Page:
In general, I have noticed that crashes are being used more, as well as chinas, effects cymbals and stacks. Open hi-hats are also used a lot. It's been a while since I've heard a ride being used "normally." Kind of a bummer because I really like my 20" Ping Ride.
This is exactly what I'm talking about
 

5 Style

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I was using the ride in a cover band more recently... pop and pop country. It was mostly hi-hat playing, but I definitely needed to have a ride.

In metal, or at least what I listen to, it really only seems to be used in blast beats anymore, unless the ride is being crashed, and that's usually because it's hard to find a 22-26" crash.

In general, I have noticed that crashes are being used more, as well as chinas, effects cymbals and stacks. Open hi-hats are also used a lot. It's been a while since I've heard a ride being used "normally." Kind of a bummer because I really like my 20" Ping Ride.
Keep playing that ride... It seems to me that if you;re playing is in time, in the pocket and all of that than the folks you play with much less the audiences that you play for wont really care that you're not using the most trendy type cymbals on your kit.

I'm OK with music moving on and in fact, I've dug a lot of up to the minute styles played by folks who were mostly much younger than I. That being said though the trend for all of these choked, flat, trashy cymbal sounds isn't really my thing... at all. I can appreciate the chops and even the creativity of folks who use this kind of stuff but I mostly don't dig the sounds...
 

BennyK

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I can say things on a ride that don't translate well on the hihats , mind you it was long road tll I had anything meaningful to say on either . I go into the studio with the aim of getting out of there as soon as possible . Ride cymbals' pitch specificity can sometimes complicate recording sessions and the way product is manufactured today in rock/pop, generic simplicity is most predictably achieved with fewer cymbals, including the ride . In my experience , unless the drummer is an integral part of the picture , producers and engineers prefer dealing with sounds that can be conveniently digitized , and the rides I've heard in that world are pretty cheesy and robotic . Not always, but usually drummer's ears , whether we like it or not , aren't considered as important to others as they are to us .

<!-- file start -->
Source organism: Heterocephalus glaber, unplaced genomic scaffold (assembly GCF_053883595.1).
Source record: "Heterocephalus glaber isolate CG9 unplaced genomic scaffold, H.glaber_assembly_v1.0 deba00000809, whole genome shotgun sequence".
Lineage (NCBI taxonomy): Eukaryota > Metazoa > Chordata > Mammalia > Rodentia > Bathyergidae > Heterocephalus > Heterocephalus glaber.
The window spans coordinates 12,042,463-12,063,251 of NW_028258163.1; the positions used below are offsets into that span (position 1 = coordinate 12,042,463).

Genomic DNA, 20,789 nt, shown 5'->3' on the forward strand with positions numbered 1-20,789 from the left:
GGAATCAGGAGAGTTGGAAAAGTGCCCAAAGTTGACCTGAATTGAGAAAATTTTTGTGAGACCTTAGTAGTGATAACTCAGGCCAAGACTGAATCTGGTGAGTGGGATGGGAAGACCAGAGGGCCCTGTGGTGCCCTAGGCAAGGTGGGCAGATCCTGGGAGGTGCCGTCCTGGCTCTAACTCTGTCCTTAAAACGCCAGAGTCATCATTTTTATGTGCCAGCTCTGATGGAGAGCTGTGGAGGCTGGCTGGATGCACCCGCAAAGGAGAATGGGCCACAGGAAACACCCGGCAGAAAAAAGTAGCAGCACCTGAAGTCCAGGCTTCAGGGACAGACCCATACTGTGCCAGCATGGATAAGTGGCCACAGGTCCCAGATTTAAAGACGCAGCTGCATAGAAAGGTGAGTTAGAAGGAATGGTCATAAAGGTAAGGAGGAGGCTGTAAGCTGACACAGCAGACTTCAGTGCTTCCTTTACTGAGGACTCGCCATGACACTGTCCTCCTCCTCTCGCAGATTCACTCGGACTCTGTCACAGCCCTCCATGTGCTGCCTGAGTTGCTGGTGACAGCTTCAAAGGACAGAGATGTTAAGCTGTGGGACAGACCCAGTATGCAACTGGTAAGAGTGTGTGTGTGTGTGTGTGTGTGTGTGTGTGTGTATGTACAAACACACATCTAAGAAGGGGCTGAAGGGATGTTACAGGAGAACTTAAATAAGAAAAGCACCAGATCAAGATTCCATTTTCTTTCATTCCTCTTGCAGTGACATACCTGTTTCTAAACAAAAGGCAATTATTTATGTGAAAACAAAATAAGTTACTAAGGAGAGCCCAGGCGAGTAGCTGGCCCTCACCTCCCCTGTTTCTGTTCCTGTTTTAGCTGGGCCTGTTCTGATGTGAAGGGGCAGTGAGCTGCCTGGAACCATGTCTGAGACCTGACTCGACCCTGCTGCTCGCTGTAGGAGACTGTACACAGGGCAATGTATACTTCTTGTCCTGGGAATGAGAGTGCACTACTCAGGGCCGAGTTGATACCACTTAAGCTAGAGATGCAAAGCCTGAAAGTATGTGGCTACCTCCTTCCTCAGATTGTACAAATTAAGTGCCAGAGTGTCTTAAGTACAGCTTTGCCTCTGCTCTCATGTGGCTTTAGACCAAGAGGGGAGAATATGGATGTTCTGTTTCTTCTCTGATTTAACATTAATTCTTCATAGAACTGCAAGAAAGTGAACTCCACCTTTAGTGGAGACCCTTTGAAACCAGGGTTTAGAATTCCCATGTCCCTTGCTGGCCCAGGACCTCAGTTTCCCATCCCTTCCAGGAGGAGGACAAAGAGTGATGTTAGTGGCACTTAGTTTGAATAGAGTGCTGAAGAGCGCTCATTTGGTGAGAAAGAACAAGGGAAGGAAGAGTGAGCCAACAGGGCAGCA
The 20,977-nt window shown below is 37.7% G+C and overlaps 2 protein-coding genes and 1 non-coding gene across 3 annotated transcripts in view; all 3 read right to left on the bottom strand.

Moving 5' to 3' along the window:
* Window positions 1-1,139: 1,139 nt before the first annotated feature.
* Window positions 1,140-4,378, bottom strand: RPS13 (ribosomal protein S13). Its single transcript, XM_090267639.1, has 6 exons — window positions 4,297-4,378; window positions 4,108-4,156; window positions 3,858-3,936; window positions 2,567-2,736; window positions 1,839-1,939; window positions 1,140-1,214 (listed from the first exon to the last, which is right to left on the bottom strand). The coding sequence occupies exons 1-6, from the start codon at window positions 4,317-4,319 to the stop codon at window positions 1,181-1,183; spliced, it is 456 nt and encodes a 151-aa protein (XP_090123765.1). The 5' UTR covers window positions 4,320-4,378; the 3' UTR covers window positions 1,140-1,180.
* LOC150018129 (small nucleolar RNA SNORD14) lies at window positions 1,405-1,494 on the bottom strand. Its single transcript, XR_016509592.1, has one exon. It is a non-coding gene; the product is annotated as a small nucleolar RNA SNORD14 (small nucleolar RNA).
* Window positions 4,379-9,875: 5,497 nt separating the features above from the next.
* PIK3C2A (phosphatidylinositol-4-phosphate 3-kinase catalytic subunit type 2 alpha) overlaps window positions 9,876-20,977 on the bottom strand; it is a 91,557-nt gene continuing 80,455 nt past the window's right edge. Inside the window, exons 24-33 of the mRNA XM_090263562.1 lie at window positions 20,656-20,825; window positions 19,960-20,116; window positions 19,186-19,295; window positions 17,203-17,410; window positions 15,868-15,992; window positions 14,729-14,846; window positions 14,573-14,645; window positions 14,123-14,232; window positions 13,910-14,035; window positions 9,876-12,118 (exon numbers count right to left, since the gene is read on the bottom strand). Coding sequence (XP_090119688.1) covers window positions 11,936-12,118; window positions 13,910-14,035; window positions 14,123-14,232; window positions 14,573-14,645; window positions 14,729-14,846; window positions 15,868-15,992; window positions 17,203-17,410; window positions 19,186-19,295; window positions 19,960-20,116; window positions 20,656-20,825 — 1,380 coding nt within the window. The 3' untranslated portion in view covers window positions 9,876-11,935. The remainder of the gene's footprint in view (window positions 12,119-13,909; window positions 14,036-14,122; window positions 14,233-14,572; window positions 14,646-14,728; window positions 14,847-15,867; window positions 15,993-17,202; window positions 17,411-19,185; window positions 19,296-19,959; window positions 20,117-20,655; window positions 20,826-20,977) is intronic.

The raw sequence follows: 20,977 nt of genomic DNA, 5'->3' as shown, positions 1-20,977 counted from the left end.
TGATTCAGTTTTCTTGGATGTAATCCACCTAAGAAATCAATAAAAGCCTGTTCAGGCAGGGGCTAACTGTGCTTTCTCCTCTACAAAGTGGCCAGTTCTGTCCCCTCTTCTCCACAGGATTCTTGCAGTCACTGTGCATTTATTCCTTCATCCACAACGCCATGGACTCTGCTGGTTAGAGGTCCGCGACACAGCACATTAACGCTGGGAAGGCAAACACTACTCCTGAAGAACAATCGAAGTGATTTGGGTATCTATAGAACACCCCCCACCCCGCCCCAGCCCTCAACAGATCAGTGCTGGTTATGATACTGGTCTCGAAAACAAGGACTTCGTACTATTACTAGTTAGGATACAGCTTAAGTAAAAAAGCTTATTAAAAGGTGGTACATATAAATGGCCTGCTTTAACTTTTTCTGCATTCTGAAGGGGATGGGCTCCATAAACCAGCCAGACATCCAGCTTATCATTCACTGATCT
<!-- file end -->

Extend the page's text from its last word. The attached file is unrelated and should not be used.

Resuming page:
Live performance is something else altogether .
 
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I remember growing up and thinking that Alex Van Halen's choice of riding on a crash was odd. Fast-forward 30 years and it's become pretty much the SOP for everything hard rock.

It's been almost 8 years since I've used a bona-fide ride in a rock setting. Band leaders prefer that I bash away on the crash, otherwise it "loses energy".

Thoughts?
I think it just depends who you listen to and in what genre as there are still a lot of contemporary bands both young and old who still utilize rides. Maybe not as much in pop or Top 40 but they do exist. I’ve never not had a 16” or a 20” or 24” ‍♂
 
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:rolleyes:
How did you expect that word to be used, given that the thread title is "in modern rock music"?
I guess I should have been more clear I meant that there are many examples in contemporary music and not so much in pop or Top 40. There are actually a lot of indie bands or even non indie bands in “modern rock” that still use ride cymbals. Just not as mainstream as Pop or Top 40. That’s what I meant.
 

bpaluzzi

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I guess I should have been more clear I meant that there are many examples in contemporary music and not so much in pop or Top 40. There are actually a lot of indie bands or even non indie bands in “modern rock” that still use ride cymbals. Just not as mainstream as Pop or Top 40. That’s what I meant.
Oh, absolutely! I wasn't responding to you -- your post made sense. I was responding to the person calling us out for not mentioning "swing". Because modern rock music is definitely known for how much it swings ;)